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From a distance Ewan McGregor has always seemed like a pretty smart guy with genuinely good taste. As an actor he’s worked with some of the most creative filmmakers working today including Danny Boyle (“Trainspotting”), Baz Luhrmann (“Moulin Rouge!”), Mike Mills (“Beginners”), Todd Haynes (“Velvet Goldmine”) and Ridley Scott (“Black Hawk Down”).
- Gregory Ellwood
As the frontman for the influential punk group The Clash, Joe Strummer’s rebellious attitude and political lyrics inspired and influenced an entire generation. Such is the premise of the new film “London Town,” a coming-of-age story about a kid who’s whole world is turned upside down by punk rock. One day, 14-year-old Shay (Daniel Huttlestone) receives a tape of The Clash from his estranged mother leading him on a path of self-discovery. He juggles familial responsibilities after his father (Dougray Scott) suffers an injury with a romance involving a young scenester Vivian (Nell Williams) and his burgeoning relationship with Strummer, played by Jonathan Rhys Meyers. Watch a trailer for the film below.
- Vikram Murthi
The film-makers will each receive an expert mentor to help develop their feature projects.
Dubai International Film Festival (Diff) is partnering with the Pjlf Three Rivers Residency, designed to support Indian film-makers in developing their scripts. The residency provides six writer-directors a year with a distraction-free space to write their scripts, the help of an expert mentor and the opportunity to present their projects at Diff.
The six filmmakers selected this year include Kanu Behl [pictured], whose debut Titli screened at Cannes Un Certain Regard in 2014, Arun Karthick, who debuted with Rotterdam title The Strange Case Of Shiva, Raj Rishi More, who served as assistant director on The Lunchbox, Miransha Naik, Sonal Jain and Pushan Kripalani. Naik recently completed post-production on Juze, which has been picked up by Films Boutique and secured a French release through Sophie Dulac Distribution.
- email@example.com (Liz Shackleton)
Toronto – From a distance Ewan McGregor has always seemed like a pretty smart guy with genuinely good taste. As an actor he’s worked with some of the most creative filmmakers working today including Danny Boyle (“Trainspotting”), Baz Luhrmann (“Moulin Rouge!”), Mike Mills (“Beginners”), Todd Haynes (“Velvet Goldmine”) and Ridley Scott (“Black Hawk Down”). That’s […]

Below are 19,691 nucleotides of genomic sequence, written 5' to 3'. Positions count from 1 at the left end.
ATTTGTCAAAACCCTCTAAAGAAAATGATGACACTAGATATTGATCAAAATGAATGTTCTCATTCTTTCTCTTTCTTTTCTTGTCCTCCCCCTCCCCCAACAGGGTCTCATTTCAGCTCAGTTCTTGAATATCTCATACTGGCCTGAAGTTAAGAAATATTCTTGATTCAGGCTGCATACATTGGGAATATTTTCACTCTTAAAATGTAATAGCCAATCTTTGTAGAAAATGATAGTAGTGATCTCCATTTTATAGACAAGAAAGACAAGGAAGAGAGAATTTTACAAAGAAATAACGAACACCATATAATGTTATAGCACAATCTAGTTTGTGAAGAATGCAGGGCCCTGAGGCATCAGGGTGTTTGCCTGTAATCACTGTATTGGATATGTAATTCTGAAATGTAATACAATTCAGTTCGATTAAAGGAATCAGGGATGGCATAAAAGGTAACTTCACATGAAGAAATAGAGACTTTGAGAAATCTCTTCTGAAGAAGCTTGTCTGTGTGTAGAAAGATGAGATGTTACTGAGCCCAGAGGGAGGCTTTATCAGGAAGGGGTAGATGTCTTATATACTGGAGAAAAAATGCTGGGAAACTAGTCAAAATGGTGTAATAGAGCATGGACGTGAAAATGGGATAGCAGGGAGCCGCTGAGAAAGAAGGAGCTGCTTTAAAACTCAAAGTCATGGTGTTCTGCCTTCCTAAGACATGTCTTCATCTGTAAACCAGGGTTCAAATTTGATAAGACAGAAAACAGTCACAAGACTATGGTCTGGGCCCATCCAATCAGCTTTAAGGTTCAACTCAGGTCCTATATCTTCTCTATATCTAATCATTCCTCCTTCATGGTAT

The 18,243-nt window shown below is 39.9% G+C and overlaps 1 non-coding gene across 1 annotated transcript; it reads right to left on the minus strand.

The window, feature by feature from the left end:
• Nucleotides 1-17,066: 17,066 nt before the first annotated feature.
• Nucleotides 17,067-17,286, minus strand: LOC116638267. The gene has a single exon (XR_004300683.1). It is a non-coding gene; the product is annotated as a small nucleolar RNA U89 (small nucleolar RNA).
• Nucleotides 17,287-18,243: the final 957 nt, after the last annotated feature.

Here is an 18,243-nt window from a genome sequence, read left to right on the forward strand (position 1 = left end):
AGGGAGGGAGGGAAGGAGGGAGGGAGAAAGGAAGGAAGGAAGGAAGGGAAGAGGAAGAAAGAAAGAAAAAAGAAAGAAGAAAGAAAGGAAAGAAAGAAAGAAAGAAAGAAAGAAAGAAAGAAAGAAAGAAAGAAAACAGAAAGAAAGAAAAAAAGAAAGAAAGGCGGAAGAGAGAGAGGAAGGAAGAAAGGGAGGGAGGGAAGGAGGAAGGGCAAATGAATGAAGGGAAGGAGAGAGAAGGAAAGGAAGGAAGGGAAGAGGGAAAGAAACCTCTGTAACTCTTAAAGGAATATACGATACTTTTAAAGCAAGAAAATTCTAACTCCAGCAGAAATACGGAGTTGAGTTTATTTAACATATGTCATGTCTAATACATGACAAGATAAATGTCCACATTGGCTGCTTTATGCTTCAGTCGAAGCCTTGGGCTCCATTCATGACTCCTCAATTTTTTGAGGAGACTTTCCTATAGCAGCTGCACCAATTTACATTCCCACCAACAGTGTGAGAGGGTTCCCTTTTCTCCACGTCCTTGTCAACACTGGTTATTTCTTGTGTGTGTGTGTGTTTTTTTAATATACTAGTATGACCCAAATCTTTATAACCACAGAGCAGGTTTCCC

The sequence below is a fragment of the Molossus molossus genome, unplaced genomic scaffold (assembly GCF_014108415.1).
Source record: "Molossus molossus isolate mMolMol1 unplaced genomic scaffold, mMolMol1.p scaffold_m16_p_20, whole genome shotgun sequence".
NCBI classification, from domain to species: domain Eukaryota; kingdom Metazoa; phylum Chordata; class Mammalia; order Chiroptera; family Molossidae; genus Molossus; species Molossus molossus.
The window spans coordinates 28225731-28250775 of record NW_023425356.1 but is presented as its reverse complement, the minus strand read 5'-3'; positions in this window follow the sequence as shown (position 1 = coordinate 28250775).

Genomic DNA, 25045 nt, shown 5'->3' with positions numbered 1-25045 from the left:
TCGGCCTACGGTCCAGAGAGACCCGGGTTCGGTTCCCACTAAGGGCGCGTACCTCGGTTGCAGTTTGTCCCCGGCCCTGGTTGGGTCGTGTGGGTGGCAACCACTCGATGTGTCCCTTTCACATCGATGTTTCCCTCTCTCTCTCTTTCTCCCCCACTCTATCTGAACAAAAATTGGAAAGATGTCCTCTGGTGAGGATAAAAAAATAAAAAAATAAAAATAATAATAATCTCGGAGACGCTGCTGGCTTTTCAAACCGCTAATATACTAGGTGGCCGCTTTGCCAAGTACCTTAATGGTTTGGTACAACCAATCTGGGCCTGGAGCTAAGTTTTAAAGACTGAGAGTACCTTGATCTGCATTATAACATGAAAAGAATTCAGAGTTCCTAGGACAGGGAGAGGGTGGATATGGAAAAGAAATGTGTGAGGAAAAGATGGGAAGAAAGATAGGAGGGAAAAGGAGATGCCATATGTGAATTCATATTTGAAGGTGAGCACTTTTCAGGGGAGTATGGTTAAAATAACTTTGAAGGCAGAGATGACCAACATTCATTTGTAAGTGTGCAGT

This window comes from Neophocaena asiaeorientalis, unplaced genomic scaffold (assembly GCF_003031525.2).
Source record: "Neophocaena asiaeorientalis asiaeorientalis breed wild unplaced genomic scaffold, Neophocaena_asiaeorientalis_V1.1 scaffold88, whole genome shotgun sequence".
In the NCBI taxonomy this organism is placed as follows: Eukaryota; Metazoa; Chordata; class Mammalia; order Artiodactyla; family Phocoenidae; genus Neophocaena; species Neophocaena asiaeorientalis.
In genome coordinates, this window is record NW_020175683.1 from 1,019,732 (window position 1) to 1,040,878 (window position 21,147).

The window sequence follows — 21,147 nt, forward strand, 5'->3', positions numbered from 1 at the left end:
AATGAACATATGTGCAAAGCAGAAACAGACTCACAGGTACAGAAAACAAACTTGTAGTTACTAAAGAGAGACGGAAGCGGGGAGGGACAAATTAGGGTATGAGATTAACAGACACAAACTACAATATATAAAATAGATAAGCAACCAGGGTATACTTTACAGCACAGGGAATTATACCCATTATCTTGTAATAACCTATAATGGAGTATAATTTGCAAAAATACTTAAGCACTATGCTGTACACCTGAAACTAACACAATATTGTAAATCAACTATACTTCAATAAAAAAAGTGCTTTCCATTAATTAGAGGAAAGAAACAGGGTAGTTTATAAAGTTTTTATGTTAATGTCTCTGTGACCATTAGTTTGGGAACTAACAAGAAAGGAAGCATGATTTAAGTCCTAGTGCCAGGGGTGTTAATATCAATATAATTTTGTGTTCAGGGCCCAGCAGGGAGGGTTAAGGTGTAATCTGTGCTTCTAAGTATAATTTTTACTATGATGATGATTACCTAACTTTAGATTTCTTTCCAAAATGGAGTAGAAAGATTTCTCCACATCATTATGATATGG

- Gregory Ellwood
As the saying goes, don’t fix what isn’t broke. Having collaborated on Todd Haynes’ “Velvet Goldmine,” “Carol” and HBO miniseries “Mildred Pierce,” Carter Burwell is set to reunite with the director on the upcoming drama “Wonderstruck.” Starring Julianne Moore, Michelle Williams, Oakes Fegley, Cory Michael Smith and Tom Noonan, and based on Brian Selznick’s children’s […]
- Elizabeth MacLeod
Looking for a crash course on some of the film world’s most impressive cinematographers? Look no further than a brand new video essay from Fandor’s Keyframe site, which features some of the most stunning shots from the starry careers of 12 essential cinematographers. Oh, yeah, and they just so happen to all be women.
The new video essay explores notable cinematographers, from Maryse Alberti to Maya Bankovic, Reed Morano to Mandy Walker, showing off some of their impressive bodies of work along the way. With titles like “Velvet Goldmine,” “Hustle & Flow” and “Eternal Sunshine of the Spotless Mind” popping up in this visual feast (and so, so many more), the video provides a solid look at some stunning work by a variety of talented lensers.
Check out the (just wonderful) Fandor video below. »
- Kate Erbland
The celebrated director’s retelling of Carpenter’s affliction by anorexia enraged her family, but compassionately reveals the objectification of female celebrity
Made in 1987, while the future director of Carol and Velvet Goldmine was completing his Mfa at Bard College, the 43-minute curio – you can call it a short, but it has the narrative shape and scale of a feature-length biopic – was trickled through the film festival circuit the following year. Landing a lofty berth at the Toronto film festival, it fostered a select but vocal audience for its strange, beguilingly ragged form: charting the rise and fall of the anorexia-riven princess of oatmeal pop with a blend of archive miscellanea, artificial talking heads and, most crucially, a host of Barbie doll-enacted dramatisations. An exercise in patchwork postmodernism, »
- Guy Lodge
New York City’s brand-new Metrograph theater will present the world premiere of “Gems Unseen: Early Apparatus Films from Christine Vachon, Todd Haynes & Barry Ellsworth,” a two-part retrospective consisting of ten films assembled and digitally restored by IndieCollect. Vachon, Haynes, and Ellsworth will attend the premiere in early December.
Some of the films shown in the series include “Tommy’s” by Barry Ellsworth and “Days Are Numbered” by Christine Vachon, both featuring a young Steve Buscemi; “He Was Once,” which features a special cameo performance by Todd Haynes; and “Anemone Me” by Pulitzer Prize-winner Suzan-Lori Parks.
Along with films by Apparatus Productions founders Vachon, Haynes, and Ellsworth, the series will also include a selection of films by directors they mentored, like Mary Bradford, Larry Carty, Brooke Dammkoehler, Susan Delson, Evan Dunsky, Mary Hestand, and Bruce Hainley. All the »